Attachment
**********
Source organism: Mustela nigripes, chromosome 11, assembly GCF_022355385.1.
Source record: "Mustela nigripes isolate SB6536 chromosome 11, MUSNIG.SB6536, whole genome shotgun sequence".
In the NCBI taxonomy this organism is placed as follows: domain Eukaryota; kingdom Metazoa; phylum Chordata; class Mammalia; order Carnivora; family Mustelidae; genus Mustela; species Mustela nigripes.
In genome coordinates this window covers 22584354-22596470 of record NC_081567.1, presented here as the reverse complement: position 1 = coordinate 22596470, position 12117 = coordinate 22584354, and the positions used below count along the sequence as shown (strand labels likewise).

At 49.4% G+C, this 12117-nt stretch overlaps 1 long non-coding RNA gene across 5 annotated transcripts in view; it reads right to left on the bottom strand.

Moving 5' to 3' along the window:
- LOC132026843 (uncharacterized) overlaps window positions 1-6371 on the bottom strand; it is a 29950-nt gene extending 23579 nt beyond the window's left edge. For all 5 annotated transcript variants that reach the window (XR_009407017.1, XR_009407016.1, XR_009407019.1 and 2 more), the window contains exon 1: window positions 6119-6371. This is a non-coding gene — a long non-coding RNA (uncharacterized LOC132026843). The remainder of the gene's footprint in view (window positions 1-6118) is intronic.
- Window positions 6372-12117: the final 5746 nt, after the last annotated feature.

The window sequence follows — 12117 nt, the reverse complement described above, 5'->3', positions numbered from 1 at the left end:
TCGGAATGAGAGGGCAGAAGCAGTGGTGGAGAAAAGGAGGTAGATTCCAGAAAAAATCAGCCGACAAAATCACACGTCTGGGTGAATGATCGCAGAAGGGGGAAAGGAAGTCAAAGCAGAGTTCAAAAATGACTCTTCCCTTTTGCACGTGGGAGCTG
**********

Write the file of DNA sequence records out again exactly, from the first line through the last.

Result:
Source organism: Mustela nigripes, chromosome 11, assembly GCF_022355385.1.
Source record: "Mustela nigripes isolate SB6536 chromosome 11, MUSNIG.SB6536, whole genome shotgun sequence".
In the NCBI taxonomy this organism is placed as follows: domain Eukaryota; kingdom Metazoa; phylum Chordata; class Mammalia; order Carnivora; family Mustelidae; genus Mustela; species Mustela nigripes.
In genome coordinates this window covers 22584354-22596470 of record NC_081567.1, presented here as the reverse complement: position 1 = coordinate 22596470, position 12117 = coordinate 22584354, and the positions used below count along the sequence as shown (strand labels likewise).

At 49.4% G+C, this 12117-nt stretch overlaps 1 long non-coding RNA gene across 5 annotated transcripts in view; it reads right to left on the bottom strand.

Moving 5' to 3' along the window:
- LOC132026843 (uncharacterized) overlaps window positions 1-6371 on the bottom strand; it is a 29950-nt gene extending 23579 nt beyond the window's left edge. For all 5 annotated transcript variants that reach the window (XR_009407017.1, XR_009407016.1, XR_009407019.1 and 2 more), the window contains exon 1: window positions 6119-6371. This is a non-coding gene — a long non-coding RNA (uncharacterized LOC132026843). The remainder of the gene's footprint in view (window positions 1-6118) is intronic.
- Window positions 6372-12117: the final 5746 nt, after the last annotated feature.

The window sequence follows — 12117 nt, the reverse complement described above, 5'->3', positions numbered from 1 at the left end:
TCGGAATGAGAGGGCAGAAGCAGTGGTGGAGAAAAGGAGGTAGATTCCAGAAAAAATCAGCCGACAAAATCACACGTCTGGGTGAATGATCGCAGAAGGGGGAAAGGAAGTCAAAGCAGAGTTCAAAAATGACTCTTCCCTTTTGCACGTGGGAGCTG